Houston Scores Big Time In Latest Editon Of Encyclopedia Of Country Music: Part 2

jerry irby.jpg
Leon Payne, Hank Williiams, and Jerry Irby
Our second installment of Houston connections in the recently published second edition of The Encyclopedia of Country Music is a truly monumental list of writers, performers and performances that show that while Houston may not have been the musical business center that Nashville became, the Bayou City has always had mucho talent and plenty of twang.

Jerry Irby: If Jerry Irby had never done anything but write "Driving' Nails in My Coffin," he would still likely merit inclusion in The Encyclopedia. Covered by Floyd Tillman and Ernest Tubb in 1946, the clever lyric put Irby on the map as a singer-songwriter. Bob Wills covered another Irby song in 1947, "Keeper of My Heart."

Irby, who worked for a while with Ted Daffan, opened the Texas Corral night club in Houston in 1948, but by the mid-1950s his musical career began to unravel.

Ted Daffan: While he came into country music as a sideman, Ted Daffan would become one of the earliest mainstream hit-makers from Houston. He became so influential that The Encyclopedia says Daffan "helped usher in the modern era of country songwriting."

He was also one of the best-selling artists of the 1940s. Before initially making his way to country music via legendary Houston icons Leon "Pappy" Selph and the great songwriter/guitarist Floyd Tillman, Daffan's first musical love was Hawaiian steel music.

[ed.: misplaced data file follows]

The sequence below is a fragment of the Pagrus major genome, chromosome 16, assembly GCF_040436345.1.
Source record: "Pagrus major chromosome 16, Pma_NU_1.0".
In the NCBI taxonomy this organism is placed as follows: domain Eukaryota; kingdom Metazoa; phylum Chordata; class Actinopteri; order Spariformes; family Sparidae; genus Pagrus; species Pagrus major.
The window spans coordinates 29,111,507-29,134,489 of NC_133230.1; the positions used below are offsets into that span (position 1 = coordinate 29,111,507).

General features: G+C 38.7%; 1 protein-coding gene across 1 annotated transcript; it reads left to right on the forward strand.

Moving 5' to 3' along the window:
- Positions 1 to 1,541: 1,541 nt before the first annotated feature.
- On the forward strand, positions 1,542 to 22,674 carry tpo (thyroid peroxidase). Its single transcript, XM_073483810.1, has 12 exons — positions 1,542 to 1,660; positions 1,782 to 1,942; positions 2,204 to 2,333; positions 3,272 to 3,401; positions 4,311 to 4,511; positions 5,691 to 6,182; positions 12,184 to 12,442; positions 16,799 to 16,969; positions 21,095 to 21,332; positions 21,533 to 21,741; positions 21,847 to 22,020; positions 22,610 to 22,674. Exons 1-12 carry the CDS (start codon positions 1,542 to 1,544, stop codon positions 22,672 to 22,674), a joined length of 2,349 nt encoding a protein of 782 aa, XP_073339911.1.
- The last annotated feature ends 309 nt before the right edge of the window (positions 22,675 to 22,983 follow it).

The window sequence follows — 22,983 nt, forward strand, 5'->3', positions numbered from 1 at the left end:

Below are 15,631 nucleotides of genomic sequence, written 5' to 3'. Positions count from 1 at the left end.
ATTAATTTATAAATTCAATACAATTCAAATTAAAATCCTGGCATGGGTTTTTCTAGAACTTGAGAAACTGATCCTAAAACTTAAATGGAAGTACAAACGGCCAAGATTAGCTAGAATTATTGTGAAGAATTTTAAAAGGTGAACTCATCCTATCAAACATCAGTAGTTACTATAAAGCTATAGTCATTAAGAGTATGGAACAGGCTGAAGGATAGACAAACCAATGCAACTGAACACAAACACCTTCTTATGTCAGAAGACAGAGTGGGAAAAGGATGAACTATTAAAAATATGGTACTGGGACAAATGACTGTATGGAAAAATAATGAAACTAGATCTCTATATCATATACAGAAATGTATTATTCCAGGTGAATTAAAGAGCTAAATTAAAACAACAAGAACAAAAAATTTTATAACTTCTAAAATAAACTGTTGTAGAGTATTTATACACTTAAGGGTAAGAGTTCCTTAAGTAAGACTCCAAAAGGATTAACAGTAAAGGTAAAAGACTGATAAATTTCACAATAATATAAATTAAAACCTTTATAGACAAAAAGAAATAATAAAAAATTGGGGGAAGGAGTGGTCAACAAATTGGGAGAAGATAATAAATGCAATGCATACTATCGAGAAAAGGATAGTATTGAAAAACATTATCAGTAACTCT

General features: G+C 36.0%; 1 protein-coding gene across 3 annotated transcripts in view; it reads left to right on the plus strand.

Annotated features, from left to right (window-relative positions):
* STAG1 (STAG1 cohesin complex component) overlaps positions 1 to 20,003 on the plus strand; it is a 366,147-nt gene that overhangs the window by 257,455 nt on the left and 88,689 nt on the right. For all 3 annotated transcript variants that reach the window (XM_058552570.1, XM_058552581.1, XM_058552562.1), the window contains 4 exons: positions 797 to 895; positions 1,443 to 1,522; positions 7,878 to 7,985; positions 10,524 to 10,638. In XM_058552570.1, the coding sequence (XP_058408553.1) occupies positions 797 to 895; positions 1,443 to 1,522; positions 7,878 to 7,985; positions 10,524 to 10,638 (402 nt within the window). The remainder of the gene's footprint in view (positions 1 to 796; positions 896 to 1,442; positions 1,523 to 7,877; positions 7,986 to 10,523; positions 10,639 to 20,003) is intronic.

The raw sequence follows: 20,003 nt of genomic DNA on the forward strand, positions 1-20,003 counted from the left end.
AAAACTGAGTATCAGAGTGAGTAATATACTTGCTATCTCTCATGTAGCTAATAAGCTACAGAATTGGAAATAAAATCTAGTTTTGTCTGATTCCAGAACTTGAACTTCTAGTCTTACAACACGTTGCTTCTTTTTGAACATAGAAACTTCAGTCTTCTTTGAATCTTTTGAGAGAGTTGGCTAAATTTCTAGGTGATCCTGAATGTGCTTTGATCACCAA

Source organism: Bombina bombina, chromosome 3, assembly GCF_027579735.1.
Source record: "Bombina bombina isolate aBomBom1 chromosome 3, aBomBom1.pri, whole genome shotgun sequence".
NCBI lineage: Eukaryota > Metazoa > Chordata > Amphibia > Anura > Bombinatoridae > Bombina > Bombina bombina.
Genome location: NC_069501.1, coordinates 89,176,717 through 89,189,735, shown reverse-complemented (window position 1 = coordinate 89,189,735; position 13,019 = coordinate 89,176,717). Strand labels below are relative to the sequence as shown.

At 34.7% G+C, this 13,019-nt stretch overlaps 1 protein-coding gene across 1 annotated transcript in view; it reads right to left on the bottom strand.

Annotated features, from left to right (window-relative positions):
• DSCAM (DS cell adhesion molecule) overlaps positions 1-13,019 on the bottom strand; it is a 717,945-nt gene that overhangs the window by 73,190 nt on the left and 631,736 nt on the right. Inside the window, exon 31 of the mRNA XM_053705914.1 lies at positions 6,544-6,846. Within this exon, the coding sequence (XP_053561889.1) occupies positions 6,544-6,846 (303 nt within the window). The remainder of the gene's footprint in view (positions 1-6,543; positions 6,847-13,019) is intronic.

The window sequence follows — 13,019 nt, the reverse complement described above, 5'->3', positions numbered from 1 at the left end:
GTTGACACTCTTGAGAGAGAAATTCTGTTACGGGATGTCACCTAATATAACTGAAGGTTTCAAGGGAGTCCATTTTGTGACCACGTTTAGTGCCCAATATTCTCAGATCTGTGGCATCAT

With the help of a popular radio program, Daffan and his Blue Islanders were hitting Houston hard when the Western Swing craze eclipsed most other music fads. Joining Selph and Tillman in the Blue Ridge Playboys (1934), Daffan quickly mastered the new idiom and began writing country songs and, early on, almost single-handedly inventing what became known as "truckers songs" when Cliff Bruner cut Daffan's "Truck Driver's Blues" in 1939.

It sold over 100,000 copies and brought Daffan to the attention of Columbia Records, leading to a solo career. By 1941, Daffan had formed the Texans, which featured two accordionists and an electric lead guitar that gave Daffan a unique sound vis a vis the other fiddle-and-steel dominated country bands. Once with Columbia, Daffan produced hits with "Worried Mind" and "I'm a Fool To Care."

But his two-sided follow-up, "Born To Lose" b/w "No Letter Today" sold two million copies and made Daffan a major country star. Daffan's band was much in demand on the West Coast for a number of years, but by 1955 he had returned to Houston and disbanded the Texans. He then formed a label, but most of his income came from covers of his former hits, especially Ray Charles' versions of "Born To Lose," "No Letter Today" and "Worried Mind." A true legend, Daffan passed away in late 1996.

Claude Gray: Born in Henderson, Claude Gray holds the distinction of recording Willie Nelson's "Family Bible" at Houston's Gold Star Studios for "Pappy" Daily's D Records in 1960. The song became both men's first hit (although Nelson had sold the song to Gray and two partners for $100), and led to Gray signing with Mercury Records, where he immediately had two top five hits and continued to be frequently in the charts the next decade.

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 this is big doings...a pic of the one and only King of country music, Hank Sr., back in the day onstage in Houston...can't wait for baseball season to start up & get back to hangin round the greatest city in Texas. onward, JD

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